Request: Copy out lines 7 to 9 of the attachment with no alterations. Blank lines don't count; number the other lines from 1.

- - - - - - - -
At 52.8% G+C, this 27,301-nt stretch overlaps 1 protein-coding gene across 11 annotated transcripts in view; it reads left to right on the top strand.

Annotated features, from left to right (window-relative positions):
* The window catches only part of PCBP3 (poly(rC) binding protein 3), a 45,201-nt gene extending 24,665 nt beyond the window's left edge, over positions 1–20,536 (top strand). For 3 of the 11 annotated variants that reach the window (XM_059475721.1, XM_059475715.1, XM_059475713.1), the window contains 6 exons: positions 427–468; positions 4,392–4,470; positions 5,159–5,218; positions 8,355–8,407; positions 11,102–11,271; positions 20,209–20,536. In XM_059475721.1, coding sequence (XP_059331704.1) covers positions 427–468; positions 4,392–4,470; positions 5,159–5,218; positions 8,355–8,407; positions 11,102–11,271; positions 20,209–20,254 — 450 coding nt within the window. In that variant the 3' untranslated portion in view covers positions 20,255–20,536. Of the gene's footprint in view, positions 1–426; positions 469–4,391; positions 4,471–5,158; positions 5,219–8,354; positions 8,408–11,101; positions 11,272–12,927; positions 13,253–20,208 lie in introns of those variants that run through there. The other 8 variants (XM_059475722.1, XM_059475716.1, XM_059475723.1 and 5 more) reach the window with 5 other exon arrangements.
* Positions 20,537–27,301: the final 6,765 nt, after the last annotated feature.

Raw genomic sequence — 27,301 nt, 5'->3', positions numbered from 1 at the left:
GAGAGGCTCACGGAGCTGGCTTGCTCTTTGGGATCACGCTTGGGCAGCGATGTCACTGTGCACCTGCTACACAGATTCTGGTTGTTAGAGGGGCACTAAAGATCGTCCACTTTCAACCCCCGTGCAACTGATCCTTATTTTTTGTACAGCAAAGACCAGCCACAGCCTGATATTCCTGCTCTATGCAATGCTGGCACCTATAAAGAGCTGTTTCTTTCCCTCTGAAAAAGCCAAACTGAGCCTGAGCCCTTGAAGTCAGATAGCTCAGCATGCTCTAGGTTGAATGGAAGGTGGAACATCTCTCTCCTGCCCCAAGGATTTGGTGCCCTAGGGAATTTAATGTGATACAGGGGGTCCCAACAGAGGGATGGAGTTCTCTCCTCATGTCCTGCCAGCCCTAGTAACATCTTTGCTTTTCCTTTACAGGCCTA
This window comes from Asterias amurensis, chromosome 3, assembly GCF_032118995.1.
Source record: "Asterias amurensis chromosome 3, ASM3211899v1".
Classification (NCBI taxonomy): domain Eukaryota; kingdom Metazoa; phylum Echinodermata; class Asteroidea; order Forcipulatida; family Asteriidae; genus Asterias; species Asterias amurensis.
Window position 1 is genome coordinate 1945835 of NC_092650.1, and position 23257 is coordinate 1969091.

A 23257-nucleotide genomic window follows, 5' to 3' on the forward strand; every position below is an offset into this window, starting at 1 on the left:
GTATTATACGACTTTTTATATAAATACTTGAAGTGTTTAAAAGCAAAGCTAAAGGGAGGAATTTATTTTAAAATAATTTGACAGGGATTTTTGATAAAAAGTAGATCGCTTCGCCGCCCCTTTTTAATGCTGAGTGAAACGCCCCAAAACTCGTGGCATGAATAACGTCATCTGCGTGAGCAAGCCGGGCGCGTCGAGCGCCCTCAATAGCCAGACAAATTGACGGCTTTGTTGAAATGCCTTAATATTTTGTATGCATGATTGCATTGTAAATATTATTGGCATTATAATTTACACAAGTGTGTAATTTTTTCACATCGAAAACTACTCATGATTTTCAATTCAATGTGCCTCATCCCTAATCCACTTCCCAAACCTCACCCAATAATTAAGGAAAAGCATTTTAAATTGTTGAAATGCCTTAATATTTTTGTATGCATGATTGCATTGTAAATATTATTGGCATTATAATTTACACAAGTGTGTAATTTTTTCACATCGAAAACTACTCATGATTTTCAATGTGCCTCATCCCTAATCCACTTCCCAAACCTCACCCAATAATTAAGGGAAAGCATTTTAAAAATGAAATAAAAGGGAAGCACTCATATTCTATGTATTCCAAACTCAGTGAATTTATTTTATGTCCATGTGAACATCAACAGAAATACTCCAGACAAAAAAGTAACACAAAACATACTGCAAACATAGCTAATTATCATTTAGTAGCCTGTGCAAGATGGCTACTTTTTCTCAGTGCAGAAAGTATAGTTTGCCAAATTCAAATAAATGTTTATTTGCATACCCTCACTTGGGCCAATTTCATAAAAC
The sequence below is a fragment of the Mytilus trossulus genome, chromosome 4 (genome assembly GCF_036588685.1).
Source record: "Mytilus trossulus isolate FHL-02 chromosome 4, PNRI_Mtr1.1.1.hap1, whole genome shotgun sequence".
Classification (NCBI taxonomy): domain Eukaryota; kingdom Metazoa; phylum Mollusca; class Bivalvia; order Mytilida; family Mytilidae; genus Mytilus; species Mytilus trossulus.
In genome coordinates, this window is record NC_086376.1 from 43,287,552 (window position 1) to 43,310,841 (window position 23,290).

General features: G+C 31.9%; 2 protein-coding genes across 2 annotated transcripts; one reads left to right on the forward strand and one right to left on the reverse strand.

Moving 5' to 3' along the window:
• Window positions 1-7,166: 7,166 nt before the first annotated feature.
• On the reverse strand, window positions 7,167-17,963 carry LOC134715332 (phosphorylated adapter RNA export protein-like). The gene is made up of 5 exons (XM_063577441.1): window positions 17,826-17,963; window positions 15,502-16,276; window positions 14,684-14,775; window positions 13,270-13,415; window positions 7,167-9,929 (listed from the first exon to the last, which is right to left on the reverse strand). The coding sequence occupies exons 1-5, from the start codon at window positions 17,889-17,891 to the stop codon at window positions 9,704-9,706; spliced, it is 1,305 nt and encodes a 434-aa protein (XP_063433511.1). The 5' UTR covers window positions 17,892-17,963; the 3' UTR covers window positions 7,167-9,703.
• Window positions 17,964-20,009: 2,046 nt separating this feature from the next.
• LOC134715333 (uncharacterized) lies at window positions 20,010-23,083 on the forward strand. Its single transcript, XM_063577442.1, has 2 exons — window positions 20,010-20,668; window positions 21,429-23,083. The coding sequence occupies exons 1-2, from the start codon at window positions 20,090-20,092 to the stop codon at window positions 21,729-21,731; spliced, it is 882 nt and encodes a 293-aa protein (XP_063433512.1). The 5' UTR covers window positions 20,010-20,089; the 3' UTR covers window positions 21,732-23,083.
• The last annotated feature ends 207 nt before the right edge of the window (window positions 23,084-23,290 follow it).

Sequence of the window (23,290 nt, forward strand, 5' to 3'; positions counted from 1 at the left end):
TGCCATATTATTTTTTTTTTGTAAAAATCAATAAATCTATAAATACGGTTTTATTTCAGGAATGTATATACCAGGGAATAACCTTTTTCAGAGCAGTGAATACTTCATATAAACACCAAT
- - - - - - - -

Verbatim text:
This window comes from Asterias amurensis, chromosome 3, assembly GCF_032118995.1.
Source record: "Asterias amurensis chromosome 3, ASM3211899v1".
Classification (NCBI taxonomy): domain Eukaryota; kingdom Metazoa; phylum Echinodermata; class Asteroidea; order Forcipulatida; family Asteriidae; genus Asterias; species Asterias amurensis.